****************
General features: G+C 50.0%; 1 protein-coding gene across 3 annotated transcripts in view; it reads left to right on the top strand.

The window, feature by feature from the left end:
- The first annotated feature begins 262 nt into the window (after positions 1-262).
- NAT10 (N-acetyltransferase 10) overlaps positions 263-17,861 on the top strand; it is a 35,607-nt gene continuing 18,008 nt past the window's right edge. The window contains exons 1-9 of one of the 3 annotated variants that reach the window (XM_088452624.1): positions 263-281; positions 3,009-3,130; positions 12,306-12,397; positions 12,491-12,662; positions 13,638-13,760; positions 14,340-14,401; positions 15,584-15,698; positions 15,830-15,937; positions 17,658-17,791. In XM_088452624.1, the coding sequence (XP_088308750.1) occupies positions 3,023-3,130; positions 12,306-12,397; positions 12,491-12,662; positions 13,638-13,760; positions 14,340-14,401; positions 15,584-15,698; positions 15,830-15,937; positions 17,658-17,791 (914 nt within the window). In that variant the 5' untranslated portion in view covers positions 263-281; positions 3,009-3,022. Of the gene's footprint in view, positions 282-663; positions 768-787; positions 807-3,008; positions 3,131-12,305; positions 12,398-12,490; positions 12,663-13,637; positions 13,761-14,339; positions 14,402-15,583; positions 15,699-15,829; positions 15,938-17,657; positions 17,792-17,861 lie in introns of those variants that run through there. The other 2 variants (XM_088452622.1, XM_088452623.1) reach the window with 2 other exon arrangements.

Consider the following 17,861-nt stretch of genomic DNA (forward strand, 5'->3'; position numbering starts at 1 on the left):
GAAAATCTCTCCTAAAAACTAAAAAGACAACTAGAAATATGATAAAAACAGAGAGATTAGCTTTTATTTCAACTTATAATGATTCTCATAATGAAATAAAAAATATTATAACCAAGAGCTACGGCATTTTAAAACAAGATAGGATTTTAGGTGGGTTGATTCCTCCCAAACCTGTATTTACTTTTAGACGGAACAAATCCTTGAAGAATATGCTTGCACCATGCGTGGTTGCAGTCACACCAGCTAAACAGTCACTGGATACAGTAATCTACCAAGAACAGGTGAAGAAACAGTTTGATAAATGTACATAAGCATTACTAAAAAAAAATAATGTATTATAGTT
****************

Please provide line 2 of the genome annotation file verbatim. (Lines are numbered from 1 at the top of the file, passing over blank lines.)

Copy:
The window, feature by feature from the left end: